How can you make the process of negotiating employment offer letters easier, friendlier and faster?
Offer letters mark the beginning of a new employer/employee relationship – it should be an exciting time for all involved. But clunky manual processes slow down time-to-hire and can put candidates off. This deep dive explores the negotiation process for employment offer letters – who’s affected, what’s involved, and how to make it easier, friendlier and faster. Use the navigation below to find out more, or explore our deep dives on other contracts, like NDAs and MSAs.
What's an employment offer letter?
You’ve decided on your best candidate for the job and it’s now time to send through an employment offer letter. This letter gives the candidate basic information about the role along with details on salary, employment terms and conditions, start date, and more. The offer letter is a touchpoint for employer/candidate negotiations. You might follow up with a separate, lengthier and more formal employment contract.
Who do offer letters affect?
Once a business reaches a certain size, many different people may be involved in the offer letter process. These might include:
Talent acquisition, people or hiring teams are responsible for maintaining a level of employee growth within the business. Often a prospective new hire’s first contact with the company, these teams are dedicated to providing best-in-class candidate experience. The more streamlined the offer letter process, the less time it takes to hire a candidate – which is good for the candidate and good for the business.
Authorized signatories will need to sign the contract on behalf of the business before the document is sent to the candidate.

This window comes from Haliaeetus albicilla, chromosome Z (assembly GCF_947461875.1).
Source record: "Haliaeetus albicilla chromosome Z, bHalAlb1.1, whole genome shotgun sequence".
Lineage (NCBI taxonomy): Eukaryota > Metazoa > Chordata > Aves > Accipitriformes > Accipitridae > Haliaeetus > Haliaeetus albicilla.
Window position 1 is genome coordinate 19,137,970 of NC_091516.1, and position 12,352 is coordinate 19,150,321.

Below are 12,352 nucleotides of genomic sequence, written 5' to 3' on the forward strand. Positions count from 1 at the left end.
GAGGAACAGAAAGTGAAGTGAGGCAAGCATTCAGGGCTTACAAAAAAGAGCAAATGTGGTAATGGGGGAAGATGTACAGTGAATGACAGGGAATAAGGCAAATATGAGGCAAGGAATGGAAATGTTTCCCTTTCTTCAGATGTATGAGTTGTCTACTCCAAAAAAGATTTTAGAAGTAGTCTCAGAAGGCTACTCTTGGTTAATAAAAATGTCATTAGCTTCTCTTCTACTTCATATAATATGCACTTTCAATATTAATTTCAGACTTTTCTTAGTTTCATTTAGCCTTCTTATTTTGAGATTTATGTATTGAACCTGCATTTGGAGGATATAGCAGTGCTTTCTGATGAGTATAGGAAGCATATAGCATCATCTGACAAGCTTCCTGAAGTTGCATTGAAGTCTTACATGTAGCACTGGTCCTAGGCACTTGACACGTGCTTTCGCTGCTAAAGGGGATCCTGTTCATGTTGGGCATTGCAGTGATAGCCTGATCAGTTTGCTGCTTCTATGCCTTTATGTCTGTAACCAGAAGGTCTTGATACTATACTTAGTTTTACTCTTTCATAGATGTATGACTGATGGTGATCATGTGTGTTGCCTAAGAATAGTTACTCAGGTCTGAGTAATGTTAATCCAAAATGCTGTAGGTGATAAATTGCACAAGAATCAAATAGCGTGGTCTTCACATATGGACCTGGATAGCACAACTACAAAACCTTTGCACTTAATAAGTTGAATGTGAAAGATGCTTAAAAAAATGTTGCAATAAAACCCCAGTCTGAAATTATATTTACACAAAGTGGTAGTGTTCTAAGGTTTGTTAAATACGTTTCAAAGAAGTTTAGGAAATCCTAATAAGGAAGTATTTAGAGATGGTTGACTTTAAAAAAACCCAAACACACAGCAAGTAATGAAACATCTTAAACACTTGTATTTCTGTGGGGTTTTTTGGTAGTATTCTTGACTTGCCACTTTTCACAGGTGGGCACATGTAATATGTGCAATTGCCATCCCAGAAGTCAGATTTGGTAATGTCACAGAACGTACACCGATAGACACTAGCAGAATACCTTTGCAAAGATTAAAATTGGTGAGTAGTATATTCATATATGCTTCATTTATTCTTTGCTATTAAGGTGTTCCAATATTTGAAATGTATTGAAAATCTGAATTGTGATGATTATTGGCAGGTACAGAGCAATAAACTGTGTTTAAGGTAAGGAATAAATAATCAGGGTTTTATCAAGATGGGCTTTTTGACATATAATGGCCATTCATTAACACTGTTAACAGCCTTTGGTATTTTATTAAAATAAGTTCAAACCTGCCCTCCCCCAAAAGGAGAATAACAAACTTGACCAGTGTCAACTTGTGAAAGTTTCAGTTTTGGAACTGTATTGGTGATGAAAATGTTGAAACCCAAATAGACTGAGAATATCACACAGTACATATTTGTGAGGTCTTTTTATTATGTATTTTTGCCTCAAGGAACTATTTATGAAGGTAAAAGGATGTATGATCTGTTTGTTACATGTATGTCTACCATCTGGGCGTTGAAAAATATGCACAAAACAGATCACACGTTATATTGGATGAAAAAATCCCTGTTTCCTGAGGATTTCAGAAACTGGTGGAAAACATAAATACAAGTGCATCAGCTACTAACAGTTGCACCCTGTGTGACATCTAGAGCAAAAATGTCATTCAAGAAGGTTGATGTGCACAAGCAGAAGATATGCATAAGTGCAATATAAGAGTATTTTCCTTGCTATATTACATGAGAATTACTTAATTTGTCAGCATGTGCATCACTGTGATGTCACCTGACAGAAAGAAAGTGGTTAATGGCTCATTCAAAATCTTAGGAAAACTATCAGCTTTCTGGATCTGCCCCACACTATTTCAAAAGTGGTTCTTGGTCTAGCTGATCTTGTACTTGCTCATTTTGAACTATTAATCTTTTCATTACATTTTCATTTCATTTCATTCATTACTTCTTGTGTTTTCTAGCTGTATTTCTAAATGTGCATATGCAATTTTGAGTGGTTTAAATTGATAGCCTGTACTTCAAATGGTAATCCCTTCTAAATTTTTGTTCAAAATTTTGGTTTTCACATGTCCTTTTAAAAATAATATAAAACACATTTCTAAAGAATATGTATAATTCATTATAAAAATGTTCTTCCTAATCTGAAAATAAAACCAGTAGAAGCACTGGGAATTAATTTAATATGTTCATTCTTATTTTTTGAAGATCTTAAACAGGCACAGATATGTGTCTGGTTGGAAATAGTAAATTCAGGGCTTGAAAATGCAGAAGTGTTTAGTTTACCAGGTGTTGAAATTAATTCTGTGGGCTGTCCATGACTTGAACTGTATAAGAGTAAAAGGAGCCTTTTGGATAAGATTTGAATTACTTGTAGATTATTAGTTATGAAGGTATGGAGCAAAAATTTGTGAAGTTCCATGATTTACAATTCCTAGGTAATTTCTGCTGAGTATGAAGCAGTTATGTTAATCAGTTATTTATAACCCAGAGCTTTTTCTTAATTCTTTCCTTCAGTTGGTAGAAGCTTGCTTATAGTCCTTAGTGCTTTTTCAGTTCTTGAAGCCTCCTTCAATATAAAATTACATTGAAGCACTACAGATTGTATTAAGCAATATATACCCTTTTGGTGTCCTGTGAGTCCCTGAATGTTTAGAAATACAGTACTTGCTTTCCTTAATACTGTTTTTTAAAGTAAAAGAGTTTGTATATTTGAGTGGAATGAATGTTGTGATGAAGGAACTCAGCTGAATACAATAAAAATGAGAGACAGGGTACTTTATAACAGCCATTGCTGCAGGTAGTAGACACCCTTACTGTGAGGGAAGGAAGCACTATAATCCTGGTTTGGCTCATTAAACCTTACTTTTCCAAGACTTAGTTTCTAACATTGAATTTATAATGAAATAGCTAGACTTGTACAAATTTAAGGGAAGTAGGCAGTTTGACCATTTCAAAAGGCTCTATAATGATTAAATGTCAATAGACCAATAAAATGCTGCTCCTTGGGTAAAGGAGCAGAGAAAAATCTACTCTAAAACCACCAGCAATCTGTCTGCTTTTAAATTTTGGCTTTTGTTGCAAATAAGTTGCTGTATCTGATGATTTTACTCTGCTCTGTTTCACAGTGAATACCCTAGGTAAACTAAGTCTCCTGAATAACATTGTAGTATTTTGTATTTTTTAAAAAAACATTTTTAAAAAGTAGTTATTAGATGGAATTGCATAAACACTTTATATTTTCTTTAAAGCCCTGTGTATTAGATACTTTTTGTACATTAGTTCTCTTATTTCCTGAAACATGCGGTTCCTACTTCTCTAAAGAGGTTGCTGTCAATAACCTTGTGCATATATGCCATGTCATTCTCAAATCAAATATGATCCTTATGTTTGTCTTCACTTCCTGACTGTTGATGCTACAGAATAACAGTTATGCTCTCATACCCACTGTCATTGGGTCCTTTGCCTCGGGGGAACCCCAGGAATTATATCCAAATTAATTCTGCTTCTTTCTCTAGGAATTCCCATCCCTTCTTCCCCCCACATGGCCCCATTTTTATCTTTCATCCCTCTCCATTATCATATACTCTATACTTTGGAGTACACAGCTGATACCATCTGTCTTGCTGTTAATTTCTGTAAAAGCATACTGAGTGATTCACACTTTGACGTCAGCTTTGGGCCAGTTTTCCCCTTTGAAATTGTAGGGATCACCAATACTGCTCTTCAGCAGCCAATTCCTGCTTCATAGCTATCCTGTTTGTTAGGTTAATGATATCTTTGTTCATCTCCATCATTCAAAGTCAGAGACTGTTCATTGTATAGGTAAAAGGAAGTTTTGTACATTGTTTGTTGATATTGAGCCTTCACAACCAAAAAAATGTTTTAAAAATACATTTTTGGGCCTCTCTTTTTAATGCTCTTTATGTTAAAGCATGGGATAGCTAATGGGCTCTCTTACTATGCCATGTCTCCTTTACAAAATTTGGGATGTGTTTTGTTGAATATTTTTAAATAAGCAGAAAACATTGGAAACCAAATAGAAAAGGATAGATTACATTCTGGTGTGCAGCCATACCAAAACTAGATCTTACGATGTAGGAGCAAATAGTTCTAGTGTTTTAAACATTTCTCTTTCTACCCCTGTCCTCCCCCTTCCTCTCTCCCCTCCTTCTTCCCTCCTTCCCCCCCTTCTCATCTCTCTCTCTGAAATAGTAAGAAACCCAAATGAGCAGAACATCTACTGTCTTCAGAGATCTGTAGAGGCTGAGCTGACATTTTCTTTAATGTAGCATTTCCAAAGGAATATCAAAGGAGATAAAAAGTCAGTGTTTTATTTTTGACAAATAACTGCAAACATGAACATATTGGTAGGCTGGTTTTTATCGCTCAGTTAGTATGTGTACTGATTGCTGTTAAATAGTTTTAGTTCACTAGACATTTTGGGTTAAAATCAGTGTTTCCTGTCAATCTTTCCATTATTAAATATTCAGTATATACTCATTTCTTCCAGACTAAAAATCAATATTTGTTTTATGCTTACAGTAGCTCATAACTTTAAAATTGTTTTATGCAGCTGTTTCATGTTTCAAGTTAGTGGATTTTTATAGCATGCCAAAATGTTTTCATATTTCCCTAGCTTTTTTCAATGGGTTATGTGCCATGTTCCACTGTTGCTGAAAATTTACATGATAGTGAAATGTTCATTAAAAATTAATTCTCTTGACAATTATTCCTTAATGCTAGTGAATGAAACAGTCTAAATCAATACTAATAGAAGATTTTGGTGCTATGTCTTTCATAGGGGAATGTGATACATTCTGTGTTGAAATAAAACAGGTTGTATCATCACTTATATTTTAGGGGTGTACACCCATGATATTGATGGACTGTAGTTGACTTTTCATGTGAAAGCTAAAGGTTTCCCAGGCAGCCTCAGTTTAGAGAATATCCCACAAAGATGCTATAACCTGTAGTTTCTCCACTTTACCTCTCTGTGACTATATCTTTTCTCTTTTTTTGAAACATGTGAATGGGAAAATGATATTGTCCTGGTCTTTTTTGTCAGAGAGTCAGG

The role hiring manager is usually involved in agreeing the terms and conditions set out in the offer letter, and will make changes to the document. For example, the head of sales might want involvement in salespeople hires, just as general counsel would want input on hiring for their growing legal team.
The candidates are also crucial stakeholders in, and most significantly affected by, the offer letter workflow. The employment offer letter might be the first written communication the newly joined employee and their employer have had; it can provide an insight into the job they hope to accept, the team they will be joining and the workplace culture they will shape.
In smaller companies, where a people team isn’t yet established, the founders or leadership team might be responsible for the offer letter process.
How to approach offer letter negotiations
On a spectrum of minimally negotiated contracts to heavily negotiated contracts, offer letters typically sit towards the lower end of the scale. But negotiation is still important: when you’re trying to secure good candidates, they are likely involved in more than one hiring process, so it’s essential to provide a streamlined experience and to negotiate the best terms.
Make sure you know which terms you’re willing to negotiate – where do you have flexibility? Remember, negotiation and willingness to be flexible is important in reaching agreement: candidates can feel disengaged and frustrated if there’s no discussion, and you run the risk of losing them altogether.
How to make offer letter negotiation easier
The whole purpose of the offer letter is to secure a signature – you want your chosen candidate to sign the document and join the team – so it’s important to consider how you can make this process as frictionless as possible.
Improve your content